Matvey, G., Dunlosky, J., Shaw, R., Parks, C., & Hertzog, C. (2002). Age-related equivalence and deficit in knowledge updating of cue effectiveness. Psychology and Aging, 17, 589-597.
ABSTRACT: A critical metacognitive process is the updating of knowledge about cue and strategy effectiveness based on task experience. Prior research, using different methods and measures, has yielded inconsistent conclusions regarding age-related effects on knowledge updating. To resolve this inconsistency, we analyzed the effects of aging on multiple measures of knowledge updating within a single method. Older and younger adults studied cue-target associates during two study-test trials. Cues ranged from less effective rhyme cues to highly effective category cues. On each trial, different items were presented, and participants predicted recall performance, received a cued recall test, and postdicted recall performance. Knowledge updating was operationalized as an improvement in predictive accuracy across trials. An age-related deficits was evident in improvements in absolute accuracy across trials, whereas age differences were negligible in changes in relative accuracy across trials. Evidence from postdictions suggested that deficient inferential processes contributed to the age deficits in knowledge updating.
External link: PMID:12507356
Dunlosky, J., & Hertzog, C. (2001). Measuring strategy production during associative learning: The relative utility of concurrent versus retrospective reports. Memory & Cognition, 29, 247-253.
ABSTRACT: Strategy production during associative learning can be measured by self reports made either concurrently with study or retrospectively. Both kinds of report presumably have strengths and weaknesses, yet a systematic comparison has not been conducted. Younger and older adults studied paired associates and reported strategy production using one or both kinds of report. Participants either were or were not informed about mediational strategies prior to study. Retrospective reports were not completely consistent with concurrent reports, suggesting that the validity of retrospective reports is somewhat diminished by forgetting. Making concurrent reports did not affect subsequent retrospective reports, but informing participants about strategies did affect reported strategies for both age groups and recall performance for older adults. A production deficiency constrained older adults’ recall when there were not informed about strategies prior to study. Discussion focuses on the relative utility of concurrent and retrospective reports of strategy production.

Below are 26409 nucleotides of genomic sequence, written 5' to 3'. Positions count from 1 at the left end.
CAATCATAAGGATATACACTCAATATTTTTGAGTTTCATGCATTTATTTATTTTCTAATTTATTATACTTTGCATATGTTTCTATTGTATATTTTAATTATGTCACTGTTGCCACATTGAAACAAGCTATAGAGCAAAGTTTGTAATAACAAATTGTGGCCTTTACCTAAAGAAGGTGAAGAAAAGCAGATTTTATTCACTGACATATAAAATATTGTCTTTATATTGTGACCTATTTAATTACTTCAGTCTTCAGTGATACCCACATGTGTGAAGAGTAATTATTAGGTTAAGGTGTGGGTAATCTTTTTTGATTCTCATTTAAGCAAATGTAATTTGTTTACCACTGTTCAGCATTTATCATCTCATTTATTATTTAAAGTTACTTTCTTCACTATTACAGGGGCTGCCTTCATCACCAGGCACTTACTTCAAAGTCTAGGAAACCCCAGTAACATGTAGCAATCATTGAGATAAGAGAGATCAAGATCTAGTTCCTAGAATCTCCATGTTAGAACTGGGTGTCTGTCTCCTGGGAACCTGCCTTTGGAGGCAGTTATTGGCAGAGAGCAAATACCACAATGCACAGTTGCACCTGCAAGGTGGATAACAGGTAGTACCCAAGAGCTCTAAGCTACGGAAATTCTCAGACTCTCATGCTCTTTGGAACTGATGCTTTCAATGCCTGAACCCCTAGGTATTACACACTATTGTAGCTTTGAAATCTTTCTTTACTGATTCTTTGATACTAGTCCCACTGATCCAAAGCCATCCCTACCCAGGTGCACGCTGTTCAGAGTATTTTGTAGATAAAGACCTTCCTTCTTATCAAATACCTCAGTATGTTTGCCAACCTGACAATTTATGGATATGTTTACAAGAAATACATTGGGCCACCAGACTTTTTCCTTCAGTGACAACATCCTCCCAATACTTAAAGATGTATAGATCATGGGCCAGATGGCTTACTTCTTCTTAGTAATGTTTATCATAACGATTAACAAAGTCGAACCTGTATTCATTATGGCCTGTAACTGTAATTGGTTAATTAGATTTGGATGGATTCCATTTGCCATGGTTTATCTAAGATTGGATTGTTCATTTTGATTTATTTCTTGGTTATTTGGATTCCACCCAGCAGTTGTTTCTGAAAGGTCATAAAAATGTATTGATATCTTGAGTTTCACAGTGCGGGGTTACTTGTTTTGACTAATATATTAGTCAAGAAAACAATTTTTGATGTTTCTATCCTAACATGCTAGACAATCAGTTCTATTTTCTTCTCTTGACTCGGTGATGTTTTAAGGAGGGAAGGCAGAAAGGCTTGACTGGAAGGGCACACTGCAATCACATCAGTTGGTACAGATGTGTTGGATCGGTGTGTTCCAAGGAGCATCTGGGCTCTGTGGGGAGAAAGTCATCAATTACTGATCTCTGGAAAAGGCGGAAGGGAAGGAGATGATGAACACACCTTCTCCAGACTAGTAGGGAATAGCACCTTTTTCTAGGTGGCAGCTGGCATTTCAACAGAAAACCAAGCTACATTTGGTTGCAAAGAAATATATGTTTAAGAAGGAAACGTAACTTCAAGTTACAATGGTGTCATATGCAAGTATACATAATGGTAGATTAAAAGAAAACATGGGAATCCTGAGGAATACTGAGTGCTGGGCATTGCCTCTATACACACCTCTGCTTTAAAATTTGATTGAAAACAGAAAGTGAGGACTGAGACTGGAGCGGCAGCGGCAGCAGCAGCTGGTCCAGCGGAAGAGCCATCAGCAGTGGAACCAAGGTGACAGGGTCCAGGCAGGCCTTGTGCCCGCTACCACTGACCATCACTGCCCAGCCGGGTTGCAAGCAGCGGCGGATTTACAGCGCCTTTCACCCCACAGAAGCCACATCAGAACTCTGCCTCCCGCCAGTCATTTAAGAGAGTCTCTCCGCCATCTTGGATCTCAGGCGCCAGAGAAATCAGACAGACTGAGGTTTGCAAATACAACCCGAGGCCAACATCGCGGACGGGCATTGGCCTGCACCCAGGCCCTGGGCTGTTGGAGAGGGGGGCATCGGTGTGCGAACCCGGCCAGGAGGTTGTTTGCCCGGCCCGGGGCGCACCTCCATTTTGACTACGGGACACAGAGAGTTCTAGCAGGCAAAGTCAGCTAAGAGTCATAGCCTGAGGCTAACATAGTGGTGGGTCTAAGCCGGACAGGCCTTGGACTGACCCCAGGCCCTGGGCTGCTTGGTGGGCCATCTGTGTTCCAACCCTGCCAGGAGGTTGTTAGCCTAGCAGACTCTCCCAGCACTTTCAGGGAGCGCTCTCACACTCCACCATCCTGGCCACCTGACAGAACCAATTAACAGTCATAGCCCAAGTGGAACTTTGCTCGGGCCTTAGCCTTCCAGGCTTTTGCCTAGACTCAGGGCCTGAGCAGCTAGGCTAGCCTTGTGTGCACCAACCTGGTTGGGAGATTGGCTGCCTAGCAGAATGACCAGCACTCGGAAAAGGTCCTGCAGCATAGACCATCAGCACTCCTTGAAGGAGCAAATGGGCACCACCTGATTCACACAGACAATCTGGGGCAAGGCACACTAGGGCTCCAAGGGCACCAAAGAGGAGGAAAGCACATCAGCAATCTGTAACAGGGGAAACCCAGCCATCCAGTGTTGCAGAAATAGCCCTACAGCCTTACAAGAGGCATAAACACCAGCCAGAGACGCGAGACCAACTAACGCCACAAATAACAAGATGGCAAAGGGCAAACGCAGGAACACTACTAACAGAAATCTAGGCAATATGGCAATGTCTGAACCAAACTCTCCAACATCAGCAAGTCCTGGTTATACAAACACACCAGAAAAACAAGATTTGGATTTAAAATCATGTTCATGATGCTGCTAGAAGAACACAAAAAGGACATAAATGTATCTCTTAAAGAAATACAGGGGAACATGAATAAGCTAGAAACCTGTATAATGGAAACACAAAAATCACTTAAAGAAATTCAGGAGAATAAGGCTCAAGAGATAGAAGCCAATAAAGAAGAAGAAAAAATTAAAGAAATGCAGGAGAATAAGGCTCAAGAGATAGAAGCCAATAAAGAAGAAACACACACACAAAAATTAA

External link: PMID:11352207
Dunlosky, J. & Hertzog, C. (2000). Updating knowledge about encoding strategies: A componential analysis of learning about strategy effectiveness from task experience. Psychology and Aging, 15, 462-474.
ABSTRACT: Researchers have argued for age deficits in learning about the relative effects of encoding strategies from task experience, partly on the basis of absolute accuracy of metacognitive judgments. However, these findings could be attributed to factors other than age differences in learning about encoding strategies. Forty older adults and 40 younger adults participated in two study-test trials in which they studied paired associates with either interactive imagery or rote repetition, predicted subsequent recall for the items, attempted to recall each item, and postdicted recall performance. Recall was greater for imagery than repetition, yet this effect was not fully reflected by predictions made on Trial 1, allowing for the possibility of knowledge updating about the strategies on Trial 2. Although, both older and younger adults accurately postdicted recall performance during Trial 1, absolute accuracy of the predictions made on Trial 2 showed little improvement. However, both age groups demonstrated increases in between-person correlations of predictions with recall, which is consistent with age deficits in knowledge updating. Thus, both younger and older adults had updated knowledge about the strategies form task experience, but such updating was not evident in the absolute accuracy of the predictions.